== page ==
On Monday, Asian equities declined to near three-week minimums amid worries of a global trade conflict, while the common currency was fragile in the FX markets because of concerns that in Italy an anti-establishment coalition government could potentially spring up from elections.
On Sunday, Italian voters delivered a hung parliament, rushing to anti-establishment as well as far-right parties in huge numbers and bringing the euro zone’s number three economy into a political trap, which could take much time to clear.
After such a beginning, the euro rebounded to $1.2323 from a two-week maximum of $1.2365 because the euroskeptic 5-Star Movement hoped its support soar would turn to be the largest single party, following projections built around early vote-counting.
The common currency was still gaining support after Germany’s Social Democrat party underpinned the reunion with Angela Merkel’s conservatives, enabling her to create a new government over five months since Germany’s inconclusive election.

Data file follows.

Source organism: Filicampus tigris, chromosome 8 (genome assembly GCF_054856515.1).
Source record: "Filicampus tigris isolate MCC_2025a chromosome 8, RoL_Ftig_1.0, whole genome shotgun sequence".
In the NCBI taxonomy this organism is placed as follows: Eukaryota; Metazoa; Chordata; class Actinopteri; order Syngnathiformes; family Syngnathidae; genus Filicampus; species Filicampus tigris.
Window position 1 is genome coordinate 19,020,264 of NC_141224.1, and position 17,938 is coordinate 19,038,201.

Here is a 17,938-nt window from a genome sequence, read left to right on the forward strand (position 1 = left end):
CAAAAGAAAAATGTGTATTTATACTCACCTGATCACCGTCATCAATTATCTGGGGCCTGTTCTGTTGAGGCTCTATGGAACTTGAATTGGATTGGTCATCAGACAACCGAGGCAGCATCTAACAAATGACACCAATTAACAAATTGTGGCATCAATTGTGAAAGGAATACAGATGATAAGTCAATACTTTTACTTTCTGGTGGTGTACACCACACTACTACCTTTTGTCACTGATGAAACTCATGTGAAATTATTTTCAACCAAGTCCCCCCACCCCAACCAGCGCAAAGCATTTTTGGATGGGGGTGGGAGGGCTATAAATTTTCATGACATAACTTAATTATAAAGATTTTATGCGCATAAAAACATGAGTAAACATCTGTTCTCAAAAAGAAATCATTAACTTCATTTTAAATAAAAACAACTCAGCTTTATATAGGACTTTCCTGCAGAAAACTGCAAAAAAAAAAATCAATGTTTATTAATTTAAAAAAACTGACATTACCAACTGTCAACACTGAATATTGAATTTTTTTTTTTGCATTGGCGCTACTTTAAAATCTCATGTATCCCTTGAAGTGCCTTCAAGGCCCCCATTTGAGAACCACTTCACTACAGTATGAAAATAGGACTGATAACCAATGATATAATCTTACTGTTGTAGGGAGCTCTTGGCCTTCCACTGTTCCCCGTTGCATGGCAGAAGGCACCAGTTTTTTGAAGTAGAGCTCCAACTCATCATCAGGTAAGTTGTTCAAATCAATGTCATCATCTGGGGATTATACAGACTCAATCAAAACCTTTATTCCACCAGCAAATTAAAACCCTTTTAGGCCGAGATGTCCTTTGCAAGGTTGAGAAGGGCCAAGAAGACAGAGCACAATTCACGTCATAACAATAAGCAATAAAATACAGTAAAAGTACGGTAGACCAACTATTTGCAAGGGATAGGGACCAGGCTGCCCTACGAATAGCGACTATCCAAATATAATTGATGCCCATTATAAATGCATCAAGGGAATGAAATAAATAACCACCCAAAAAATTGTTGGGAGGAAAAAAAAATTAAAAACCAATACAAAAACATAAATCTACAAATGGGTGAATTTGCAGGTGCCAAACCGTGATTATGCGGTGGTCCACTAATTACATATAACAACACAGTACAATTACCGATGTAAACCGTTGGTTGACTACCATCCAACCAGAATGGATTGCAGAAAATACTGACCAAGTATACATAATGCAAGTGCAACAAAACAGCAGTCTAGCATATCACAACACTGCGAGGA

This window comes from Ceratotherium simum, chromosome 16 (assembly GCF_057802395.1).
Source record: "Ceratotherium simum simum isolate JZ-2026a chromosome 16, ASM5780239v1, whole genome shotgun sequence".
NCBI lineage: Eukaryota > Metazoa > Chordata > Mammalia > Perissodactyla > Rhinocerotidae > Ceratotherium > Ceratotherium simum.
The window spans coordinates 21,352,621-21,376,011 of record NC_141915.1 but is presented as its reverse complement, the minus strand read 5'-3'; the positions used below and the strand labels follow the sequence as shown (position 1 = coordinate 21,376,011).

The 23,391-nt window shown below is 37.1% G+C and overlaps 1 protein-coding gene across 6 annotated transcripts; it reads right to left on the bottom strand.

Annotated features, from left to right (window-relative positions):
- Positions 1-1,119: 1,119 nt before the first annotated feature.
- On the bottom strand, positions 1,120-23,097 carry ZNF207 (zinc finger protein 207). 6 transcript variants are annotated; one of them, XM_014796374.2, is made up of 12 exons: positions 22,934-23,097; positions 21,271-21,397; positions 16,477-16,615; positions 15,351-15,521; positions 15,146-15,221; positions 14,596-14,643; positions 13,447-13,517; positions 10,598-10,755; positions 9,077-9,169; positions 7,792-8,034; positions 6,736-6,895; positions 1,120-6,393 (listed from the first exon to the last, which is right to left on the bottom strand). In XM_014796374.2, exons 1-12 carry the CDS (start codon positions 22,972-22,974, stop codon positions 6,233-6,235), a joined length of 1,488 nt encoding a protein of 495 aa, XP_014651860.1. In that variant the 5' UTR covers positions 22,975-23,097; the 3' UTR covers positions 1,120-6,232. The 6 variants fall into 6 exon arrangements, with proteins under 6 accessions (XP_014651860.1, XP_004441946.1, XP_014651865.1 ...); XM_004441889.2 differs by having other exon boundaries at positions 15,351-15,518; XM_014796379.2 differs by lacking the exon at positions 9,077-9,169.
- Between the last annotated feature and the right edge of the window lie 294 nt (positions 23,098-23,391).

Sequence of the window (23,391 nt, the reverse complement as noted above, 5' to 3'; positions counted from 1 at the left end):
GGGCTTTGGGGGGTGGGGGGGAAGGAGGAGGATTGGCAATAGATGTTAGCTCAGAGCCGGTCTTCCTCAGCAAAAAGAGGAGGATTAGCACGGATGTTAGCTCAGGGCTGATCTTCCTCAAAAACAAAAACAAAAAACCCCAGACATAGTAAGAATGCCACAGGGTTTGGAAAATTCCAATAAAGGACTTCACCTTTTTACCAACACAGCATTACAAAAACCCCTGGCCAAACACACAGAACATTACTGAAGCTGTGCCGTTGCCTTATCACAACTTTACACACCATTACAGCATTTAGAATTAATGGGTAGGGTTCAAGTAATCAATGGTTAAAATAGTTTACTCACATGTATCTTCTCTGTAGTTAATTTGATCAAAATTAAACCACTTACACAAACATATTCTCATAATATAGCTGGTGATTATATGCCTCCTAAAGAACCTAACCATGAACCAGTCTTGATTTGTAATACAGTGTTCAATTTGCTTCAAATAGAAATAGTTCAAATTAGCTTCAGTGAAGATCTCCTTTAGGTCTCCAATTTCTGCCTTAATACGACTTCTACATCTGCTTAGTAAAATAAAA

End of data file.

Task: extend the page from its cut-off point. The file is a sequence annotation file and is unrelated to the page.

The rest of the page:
The euro also gained support from safe-haven flows, with risk sentiment strengthening worries of a trade conflict after Donald Trump rolled out tariffs on imported aluminum and steel.
The evergreen buck dived for a fourth straight trading session hitting 105.49 yen, although it was a bit higher Friday’s minimum of 105.23. The given mark hasn’t been observed since November 2016.
Traditionally gauging the greenback’s value versus a group of key rivals, the US dollar index stood still.
On Sunday, China told that it didn’t want a trade feud with America, but nevertheless it’s going to have its interests protected, warning that policies built around mistaken assumptions are going to damage bilateral relations.
Many market participants are afraid that today’s momentum in the world’s economy could slump if Trump dears to start a trade feud.
MSCI’s broadest benchmark of Asia-Pacific equities beyond Japan dived 0.8%.
Japan’s Nikkei as well as South Korea’s KOSPI declined 0.7%.